I just got done building some UCAs with 3 degrees of caster offset (9/16" offset) in an effort to get the wheels centered in the fender opening. I adjusted the rod ends to shorten the UCA and to add another 2 degrees of caster before installing them. I had 225s on the front before I started this exercise and they rubbed. The new tires (245/45R17) are now centered in the fender opening and they are tucked in nicely. They have room to spare...I could feasibly get 255s in the front.

Now I have to address an issue about the spring perch being inwards too much from the upper spring seat. Without the shocks in (which help to keep the spring perch horizontal), the springs buckle when the suspension compresses. With the shocks in, the shock has too much lateral force on it trying to keep the spring perch horizontal. So I am thinking of relocating the spring perch mounting holes on the UCA 1/2" outwards.

My goal is 4-5 degrees of pos caster and 3/4 to 1 degree of neg camber and at least 245s on the front. I have PS.
 

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It's a '66 coupe. The ride height is good now so I don't intend to cut the springs at all. The top of the tires is about even with the wheel opening. But the tires howl around even the slightest turn. It plows badly. The entire front end has been redone plus an alignment. The camber curve is just not good.

Is there a significant difference between the 1" and the 1.125 bar?

I did all this stuff on my 66 coupe, with the 1-inch sway bar and Arning drop. I didn't like the ride height with cut springs so I've gone back to stock. And I actually just installed an export brace but haven't driven the car yet. One big thing I noticed was the lower crossmember - I put in one from zray and it made a huge difference in handling. Granted, my car didn't have one at all since a PO had broken off one of the mounting bolts inside the frame.
 

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Der de der der derrrr

That's TCP. IMO, if you lack the ability to drill two holes, you shouldn't be doing this work!
I don't believe I mentioned any inability on my part.

You may be fine drilling holes and chopping up YOUR car but I would rather preserve my pristine 53 year old steel, thank you.

To ME it's worth spending a few dollars to preserve my cars originality while at the same time improving it's drivability.
 

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I don't believe I mentioned any inability on my part.

You may be fine drilling holes and chopping up YOUR car but I would rather preserve my pristine 53 year old steel, thank you.

To ME it's worth spending a few dollars to preserve my cars originality while at the same time improving it's drivability.
Sorry, it wasn't directed at you, it was directed at TCP. I understand you're concern but the extra holes will not have an effect on structural integrity. it's been done for 50 years. I know GT289 who worked as an engineer with Global West and I believe he has a prototype of their control arms on his car has mentioned his concern on the design with the extra stress placed on the mounting bolts with the offset design. When you get into modifying something you should have an understanding of what you are doing, speaking in a general voice and not at you. The other issue I have with the TCP is the barrel adjusters to set caster and camber. Once you start to adjust caster and camber on each side, you effectively change the over all length of the arm which effects and changes suspension characteristics from one side to another. iI you bought 2 upper control arms, would you be ok with them being different lengths? Then why would it be ok to adjust them that way especially when you spent, what $800? The correct way of using that system is what ever adjustment you make to one side, you must make or should make to the other, that is what any decent suspension book will tell you. Personally I don't think too much of their upper arms in general. I think it's all about marketing then function, I would buy a set of stock reproduction arms before I would buy them. I even remember someone posting a photo of their TCP upper arm that bent on the flat plate the ball joint was mounted to.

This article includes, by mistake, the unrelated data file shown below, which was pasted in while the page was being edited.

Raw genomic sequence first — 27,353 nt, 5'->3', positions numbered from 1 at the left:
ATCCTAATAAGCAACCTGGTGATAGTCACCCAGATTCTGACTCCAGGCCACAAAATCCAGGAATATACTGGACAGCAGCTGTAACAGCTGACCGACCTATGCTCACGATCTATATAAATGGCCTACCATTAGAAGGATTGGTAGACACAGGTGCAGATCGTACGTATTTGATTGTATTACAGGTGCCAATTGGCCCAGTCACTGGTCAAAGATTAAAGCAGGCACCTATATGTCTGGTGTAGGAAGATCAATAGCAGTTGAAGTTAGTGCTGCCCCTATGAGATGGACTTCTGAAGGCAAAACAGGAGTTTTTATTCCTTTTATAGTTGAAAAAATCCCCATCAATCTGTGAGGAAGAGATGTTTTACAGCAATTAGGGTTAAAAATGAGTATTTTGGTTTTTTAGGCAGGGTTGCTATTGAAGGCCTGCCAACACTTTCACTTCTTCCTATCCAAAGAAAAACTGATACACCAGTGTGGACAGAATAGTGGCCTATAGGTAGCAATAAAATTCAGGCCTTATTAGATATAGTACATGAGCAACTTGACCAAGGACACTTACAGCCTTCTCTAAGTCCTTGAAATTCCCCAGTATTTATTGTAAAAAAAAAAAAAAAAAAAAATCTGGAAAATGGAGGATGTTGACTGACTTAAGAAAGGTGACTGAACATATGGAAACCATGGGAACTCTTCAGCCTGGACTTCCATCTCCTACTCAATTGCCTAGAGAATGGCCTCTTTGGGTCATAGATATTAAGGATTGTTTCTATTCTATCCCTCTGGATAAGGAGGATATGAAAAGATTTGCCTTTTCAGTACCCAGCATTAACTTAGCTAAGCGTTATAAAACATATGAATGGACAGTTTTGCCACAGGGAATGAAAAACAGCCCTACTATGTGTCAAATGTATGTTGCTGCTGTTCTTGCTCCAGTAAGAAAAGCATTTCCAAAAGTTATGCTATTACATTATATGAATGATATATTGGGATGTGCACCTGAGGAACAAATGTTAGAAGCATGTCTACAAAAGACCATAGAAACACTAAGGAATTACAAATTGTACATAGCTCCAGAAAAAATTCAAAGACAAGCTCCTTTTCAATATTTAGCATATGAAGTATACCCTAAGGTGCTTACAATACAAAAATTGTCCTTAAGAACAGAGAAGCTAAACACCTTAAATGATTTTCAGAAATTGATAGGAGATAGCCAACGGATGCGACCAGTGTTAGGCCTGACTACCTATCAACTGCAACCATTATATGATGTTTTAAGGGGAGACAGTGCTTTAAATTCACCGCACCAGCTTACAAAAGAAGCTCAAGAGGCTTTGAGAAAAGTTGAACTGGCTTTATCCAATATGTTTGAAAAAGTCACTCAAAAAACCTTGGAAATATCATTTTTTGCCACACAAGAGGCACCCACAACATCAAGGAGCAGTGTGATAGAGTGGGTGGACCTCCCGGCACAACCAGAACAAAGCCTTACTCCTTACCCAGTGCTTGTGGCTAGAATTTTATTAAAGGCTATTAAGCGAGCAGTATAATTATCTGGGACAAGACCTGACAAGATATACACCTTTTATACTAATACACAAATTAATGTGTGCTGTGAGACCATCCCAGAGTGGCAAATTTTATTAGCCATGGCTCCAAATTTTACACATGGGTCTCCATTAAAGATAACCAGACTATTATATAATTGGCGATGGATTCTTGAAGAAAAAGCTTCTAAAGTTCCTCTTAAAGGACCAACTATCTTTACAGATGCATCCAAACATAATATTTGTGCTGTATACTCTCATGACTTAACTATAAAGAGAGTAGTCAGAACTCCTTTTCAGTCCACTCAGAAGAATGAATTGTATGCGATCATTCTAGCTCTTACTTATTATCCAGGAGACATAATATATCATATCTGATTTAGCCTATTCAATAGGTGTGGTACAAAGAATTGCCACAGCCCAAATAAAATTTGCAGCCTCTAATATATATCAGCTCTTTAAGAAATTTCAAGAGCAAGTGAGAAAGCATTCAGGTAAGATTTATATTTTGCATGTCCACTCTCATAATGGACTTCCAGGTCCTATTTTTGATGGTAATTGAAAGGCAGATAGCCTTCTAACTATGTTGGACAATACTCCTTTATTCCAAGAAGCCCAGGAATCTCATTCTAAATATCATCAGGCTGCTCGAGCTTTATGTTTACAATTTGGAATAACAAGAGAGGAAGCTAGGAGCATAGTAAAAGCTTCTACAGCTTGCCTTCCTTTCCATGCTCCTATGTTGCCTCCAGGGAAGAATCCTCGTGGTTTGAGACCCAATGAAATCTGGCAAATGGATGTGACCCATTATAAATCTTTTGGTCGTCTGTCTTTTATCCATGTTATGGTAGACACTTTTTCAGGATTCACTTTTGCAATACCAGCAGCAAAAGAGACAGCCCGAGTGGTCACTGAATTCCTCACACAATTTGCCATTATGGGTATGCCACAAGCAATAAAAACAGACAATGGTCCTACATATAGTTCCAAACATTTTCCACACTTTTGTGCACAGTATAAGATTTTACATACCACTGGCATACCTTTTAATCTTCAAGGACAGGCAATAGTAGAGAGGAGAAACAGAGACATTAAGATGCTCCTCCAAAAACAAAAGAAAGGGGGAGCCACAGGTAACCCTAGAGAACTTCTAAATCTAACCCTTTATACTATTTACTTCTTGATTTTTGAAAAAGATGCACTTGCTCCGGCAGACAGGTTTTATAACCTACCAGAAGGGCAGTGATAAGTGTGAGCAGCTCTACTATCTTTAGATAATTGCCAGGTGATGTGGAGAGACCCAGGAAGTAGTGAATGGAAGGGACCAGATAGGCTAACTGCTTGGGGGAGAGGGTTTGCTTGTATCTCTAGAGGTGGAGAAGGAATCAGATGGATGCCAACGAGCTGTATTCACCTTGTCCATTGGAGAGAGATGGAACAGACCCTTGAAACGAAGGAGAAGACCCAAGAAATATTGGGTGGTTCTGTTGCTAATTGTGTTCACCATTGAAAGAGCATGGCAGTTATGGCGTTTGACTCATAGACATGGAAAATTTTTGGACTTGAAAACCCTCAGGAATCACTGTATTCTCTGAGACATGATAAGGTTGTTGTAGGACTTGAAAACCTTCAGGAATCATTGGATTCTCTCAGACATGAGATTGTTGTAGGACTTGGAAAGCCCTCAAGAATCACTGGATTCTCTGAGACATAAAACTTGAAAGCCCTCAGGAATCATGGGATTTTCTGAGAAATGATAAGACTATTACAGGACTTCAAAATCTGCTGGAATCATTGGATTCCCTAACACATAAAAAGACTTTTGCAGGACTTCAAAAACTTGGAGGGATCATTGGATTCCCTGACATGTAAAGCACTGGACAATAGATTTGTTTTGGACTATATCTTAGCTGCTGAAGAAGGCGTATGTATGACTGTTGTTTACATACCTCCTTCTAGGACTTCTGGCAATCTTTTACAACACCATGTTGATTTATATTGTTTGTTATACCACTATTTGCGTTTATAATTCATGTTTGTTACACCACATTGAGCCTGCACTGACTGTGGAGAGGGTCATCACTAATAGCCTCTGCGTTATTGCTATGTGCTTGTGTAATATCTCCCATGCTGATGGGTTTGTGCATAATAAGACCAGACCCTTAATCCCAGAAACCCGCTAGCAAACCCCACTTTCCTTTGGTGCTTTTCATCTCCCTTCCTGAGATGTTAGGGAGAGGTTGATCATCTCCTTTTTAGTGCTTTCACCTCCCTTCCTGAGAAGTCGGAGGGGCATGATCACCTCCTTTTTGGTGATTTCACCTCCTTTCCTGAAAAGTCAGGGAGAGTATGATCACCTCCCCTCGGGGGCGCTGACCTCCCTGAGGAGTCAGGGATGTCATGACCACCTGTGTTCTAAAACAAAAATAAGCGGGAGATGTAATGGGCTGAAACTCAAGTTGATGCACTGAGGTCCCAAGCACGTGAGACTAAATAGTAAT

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Discussion Starter #54
Wrap up

Drop complete, alignment done. I have a new Monte Carlo bar to replace the useless unit that was in the car, but it's not in yet. Roll is much better under control. Turns that were frightening at 45 now no issue at 50-55. However, now the wheel/tires are (and have always been) the weak link. I'm running what came on the car when I bought it; 205/75/14's. My blue car had 215/55/16's on the front and felt much more secure. Just too much sidewall flex on these Uniroyals.
 

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"…...the tires howl around even the slightest turn. It plows badly……"
just curious, what tires are you using ?

"……...Is there a significant difference between the 1" and the 1.125 bar?
yes there is.

Consider getting bar less than one inch. Remember, the K codes used a 13/16" sway bar, and it was the sweetest handing Mustang during the '65-'67 years. The Hipo 13/16" made a significant difference vs. the 11/16" standard bar.

Unfortunately, a 13/16" repro bar is scarce. If I was putting on stiffer sway, I'd first try the 7/8" bar.

in this link

https://www.summitracing.com/parts/hdt-sb-065/overview/year/1965/make/ford/model/mustang


Z
 

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Discussion Starter #56
I went with the 1" bar. Had one on the last car and liked it. The tires are Uniroyal, Tiger Paw whitewalls, 205/75/14's
 

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Discussion Starter #58
Having driven the car a few days now, I can say that it feels much better and I have much more confidence when cornering. Much more.
 

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Good luck

I would try this: Turn right into a driveway/approach that has a slight dip. This will tell you if you have enough clearance for sure. Don't go too fast in case you tire hits the fender as your front end drops.